a music

a music

Huell Howser, his first and only Music Video.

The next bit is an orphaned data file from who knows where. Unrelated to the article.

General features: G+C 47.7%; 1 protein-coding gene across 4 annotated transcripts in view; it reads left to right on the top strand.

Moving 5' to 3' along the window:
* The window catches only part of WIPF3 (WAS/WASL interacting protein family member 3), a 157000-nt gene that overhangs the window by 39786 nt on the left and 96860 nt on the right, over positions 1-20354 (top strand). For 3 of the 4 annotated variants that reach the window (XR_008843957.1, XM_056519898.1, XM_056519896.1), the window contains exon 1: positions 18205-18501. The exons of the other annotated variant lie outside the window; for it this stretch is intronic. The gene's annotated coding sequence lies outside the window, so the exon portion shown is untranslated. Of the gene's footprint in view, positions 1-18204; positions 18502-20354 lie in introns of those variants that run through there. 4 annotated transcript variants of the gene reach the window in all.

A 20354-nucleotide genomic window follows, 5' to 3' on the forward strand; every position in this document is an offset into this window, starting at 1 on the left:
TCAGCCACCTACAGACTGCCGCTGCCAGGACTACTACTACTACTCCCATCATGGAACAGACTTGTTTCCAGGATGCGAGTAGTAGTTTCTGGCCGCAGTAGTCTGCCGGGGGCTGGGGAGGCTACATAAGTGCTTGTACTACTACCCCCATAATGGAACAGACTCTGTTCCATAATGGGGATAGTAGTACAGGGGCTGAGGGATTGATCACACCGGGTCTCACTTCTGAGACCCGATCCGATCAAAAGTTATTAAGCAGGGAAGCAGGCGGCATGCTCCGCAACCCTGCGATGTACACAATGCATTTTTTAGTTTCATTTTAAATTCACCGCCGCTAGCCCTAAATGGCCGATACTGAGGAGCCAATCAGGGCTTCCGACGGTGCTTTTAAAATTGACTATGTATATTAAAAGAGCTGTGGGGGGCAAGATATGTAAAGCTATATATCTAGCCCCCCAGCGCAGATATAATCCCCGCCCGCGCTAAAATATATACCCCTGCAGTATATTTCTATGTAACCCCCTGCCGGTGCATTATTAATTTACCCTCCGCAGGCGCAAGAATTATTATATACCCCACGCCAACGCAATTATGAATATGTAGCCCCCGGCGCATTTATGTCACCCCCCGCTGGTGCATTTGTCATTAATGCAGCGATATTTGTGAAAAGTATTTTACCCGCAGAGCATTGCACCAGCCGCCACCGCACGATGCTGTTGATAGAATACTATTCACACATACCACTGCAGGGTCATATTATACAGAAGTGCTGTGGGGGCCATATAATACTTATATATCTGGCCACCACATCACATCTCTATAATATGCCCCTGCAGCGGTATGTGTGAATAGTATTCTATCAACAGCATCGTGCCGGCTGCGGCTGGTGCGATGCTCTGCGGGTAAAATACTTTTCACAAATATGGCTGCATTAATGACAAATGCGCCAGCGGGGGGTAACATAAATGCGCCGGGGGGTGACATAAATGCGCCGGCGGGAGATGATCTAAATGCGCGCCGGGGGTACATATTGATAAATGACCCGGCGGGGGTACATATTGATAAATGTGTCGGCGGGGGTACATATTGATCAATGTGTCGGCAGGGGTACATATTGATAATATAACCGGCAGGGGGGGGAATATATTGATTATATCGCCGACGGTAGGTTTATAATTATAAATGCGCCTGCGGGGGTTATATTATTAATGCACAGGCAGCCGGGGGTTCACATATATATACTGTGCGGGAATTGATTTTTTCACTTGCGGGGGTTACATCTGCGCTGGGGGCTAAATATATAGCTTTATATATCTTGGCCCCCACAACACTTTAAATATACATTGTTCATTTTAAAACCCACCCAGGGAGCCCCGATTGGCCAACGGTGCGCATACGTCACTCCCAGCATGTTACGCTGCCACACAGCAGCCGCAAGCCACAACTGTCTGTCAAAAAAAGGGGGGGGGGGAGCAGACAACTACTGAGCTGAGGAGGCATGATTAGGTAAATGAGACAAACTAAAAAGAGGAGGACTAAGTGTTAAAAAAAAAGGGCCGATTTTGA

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A tribute to Huell Howser who showed me the "hidden" gold of California. For me as a native German is was always interesting to see his trips through and view of California. He is one of the reasons I am now living in California. This is a music video clip with Huell Howser. I will miss him and his TV show dearly. Huell Burnley Howser (October 18, 1945 -- January 7, 2013) was an American television personality best known for California's Gold, his travel show based in Los Angeles at KCET for California PBS stations. The archive of his extensive video chronicles represents a singular contribution to the understanding and celebration of the history, culture, and people of California. California's Gold highlights small towns, landmarks, events, or places of interest throughout California which are not well known to the general public, with Howser conducting informal interviews with the locals. He also produced the shows California's Communities, California's Golden Fairs, Downtown, California's Water, California's Green, California's Golden Coast, California's Golden Parks, Road Trip, Visiting... with Huell Howser, California Missions, Palm Springs, Our Neighborhoods, The Bench, and various specials. On November 27, 2012, the Sacramento Bee reported that Howser was retiring from making new shows, amid speculation in the television community that he was seriously ill. Howser died at the age of 67 at his Palm Springs home on January 7, 2013. He had been battling cancer for several years, and his death certificate listed metastatic prostate cancer as the cause of death. His body was cremated and his ashes were scattered at sea off the coast of Los Angeles County. Howser donated his videotaped collection of California's Gold episodes, as well as those of his other series, to Chapman University in 2011. He also donated his personal papers, and a large collection of books on California history to the university. The school established the Huell Howser Archive, which, when completed, will offer the public free access to the entire digitized collection of his life's work. The archive can be accessed at Chapman University as well as on the internet. He also gave his extensive art collection, which consists mostly of 'found-object' art collected during his travels, to the university, and endowed the California's Gold Scholarship Fund. Upon his death he bequeathed his remaining two homes to the university, the proceeds from the sale of which will be added to the scholarship fund.